“I am blown away by EFT. It’s simple, effective, quick and safe,” she says. “It is a kind of energy psychology that gets to the imprint left behind by a trauma in your nervous system and dissolves it, without having to relive the trauma.”

Czech-born Romi, who treats clients both at home and abroad via Skype, describes herself as someone who “takes away all the layers of rubbish that bury your gold and hide the light inside you” and says that people who have had EFT often speak of feeling ‘lighter’ afterwards, as if a burden has been lifted from them.

“What I love about it is that at the end of the process, you gain clarity, detachment and more compassion for anyone involved [in what you’ve been through], including yourself.”

Forty-nine year old Rebecca, from Amersham, recently saw Romi after suffering terrors that her cancer would return. “I couldn’t accept that it wouldn’t come back,” explains Rebecca, who is currently in remission. “I couldn’t sleep or commit to anything in the future. My worst fear was not seeing my children grow up and I kept anticipating my funeral, living it in advance.” She had six EFT sessions with Romi over three months and says she was immediately hooked.

“Something happened after the first session. It’s difficult to explain and believe, but now I’m so much happier, free from anxiety and I realise I don’t carry it around with me anymore.”

Peter Donn, 49, from Kings Langley, is an advanced EFT practitioner who sees individual clients and also runs training workshops at Latimer House, between Chesham and Chorleywood. Most of Peter’s clients are women; he says they tend to be more open to the change EFT brings them, but one male client sticks in his memory.

“A man came to me who had been diagnosed with early prostate cancer at 55. It turned out that five years earlier, his wife had not only told him she was leaving him, but that their baby daughter wasn’t his,” recalls Peter. “The trauma of those two statements had haunted him ever since and really emasculated him. After one tapping session, we released the trauma and two months later, his doctor told him that his PSA (prostate) levels were within normal range. The doctor was absolutely amazed. The man had received some herbal medicine too, but I like to think it was the EFT.”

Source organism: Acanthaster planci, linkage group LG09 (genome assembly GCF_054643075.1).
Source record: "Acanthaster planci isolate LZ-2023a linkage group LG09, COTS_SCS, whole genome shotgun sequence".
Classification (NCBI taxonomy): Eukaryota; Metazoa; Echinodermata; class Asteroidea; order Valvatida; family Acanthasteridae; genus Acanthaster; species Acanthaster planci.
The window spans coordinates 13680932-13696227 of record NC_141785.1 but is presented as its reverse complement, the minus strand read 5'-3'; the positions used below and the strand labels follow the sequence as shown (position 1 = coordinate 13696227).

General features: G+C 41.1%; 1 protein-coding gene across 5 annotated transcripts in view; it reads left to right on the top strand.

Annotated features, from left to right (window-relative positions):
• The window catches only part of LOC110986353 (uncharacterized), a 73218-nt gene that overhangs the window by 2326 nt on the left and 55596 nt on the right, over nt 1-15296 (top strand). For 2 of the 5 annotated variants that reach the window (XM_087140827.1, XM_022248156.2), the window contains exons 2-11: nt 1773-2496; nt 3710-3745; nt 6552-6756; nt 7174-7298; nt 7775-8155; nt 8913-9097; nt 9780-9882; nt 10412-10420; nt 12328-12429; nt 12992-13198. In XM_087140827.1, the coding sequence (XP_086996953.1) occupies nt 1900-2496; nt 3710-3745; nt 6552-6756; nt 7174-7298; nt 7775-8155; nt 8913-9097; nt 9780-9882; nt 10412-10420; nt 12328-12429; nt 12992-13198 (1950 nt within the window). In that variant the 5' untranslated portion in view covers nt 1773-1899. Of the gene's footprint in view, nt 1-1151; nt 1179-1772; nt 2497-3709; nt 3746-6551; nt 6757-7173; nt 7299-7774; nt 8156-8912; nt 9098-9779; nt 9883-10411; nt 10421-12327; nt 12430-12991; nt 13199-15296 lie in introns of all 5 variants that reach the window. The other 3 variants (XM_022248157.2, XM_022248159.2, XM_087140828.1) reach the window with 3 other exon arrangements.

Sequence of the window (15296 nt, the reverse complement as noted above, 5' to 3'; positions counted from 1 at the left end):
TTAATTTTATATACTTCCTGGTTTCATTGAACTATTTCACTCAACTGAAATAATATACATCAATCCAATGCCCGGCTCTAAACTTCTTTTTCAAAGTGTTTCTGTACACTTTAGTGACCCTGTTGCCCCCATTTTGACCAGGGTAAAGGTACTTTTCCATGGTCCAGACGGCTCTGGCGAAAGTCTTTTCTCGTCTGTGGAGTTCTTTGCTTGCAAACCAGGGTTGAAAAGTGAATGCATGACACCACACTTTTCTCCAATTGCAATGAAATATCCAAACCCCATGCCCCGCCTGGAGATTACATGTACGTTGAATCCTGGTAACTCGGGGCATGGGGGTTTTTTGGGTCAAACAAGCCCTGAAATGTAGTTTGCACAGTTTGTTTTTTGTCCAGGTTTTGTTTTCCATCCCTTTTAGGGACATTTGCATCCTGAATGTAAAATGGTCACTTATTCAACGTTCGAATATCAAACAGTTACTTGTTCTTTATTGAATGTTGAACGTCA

According to Peter, tapping often identifies something in the past that is impacting on the present, so much so that the negative thoughts we have about ourselves become self-fulfilling and thus we reinforce our mistakes, often sabotaging our happiness and relationships in the process. He cites the example of a woman in her twenties who wanted to split up with her boyfriend because she felt that he was no longer treating her properly. After tapping, the client recognised that her recurring feeling of being unloved was of her own imagination, and that it stemmed from an isolated incident involving her (normally very loving) father when she was a child. By the time she had undergone three sessions, her perception of her relationship completely changed, she proposed to her boyfriend and a year later, emailed Peter to say she was now happily married.

“So often, the first issue [I deal with] is like a table top,” says Peter. “Any bad experience that follows is like the legs supporting and reinforcing the issue. But once the key issue is dealt with, the others naturally fall away.”

Find Your Local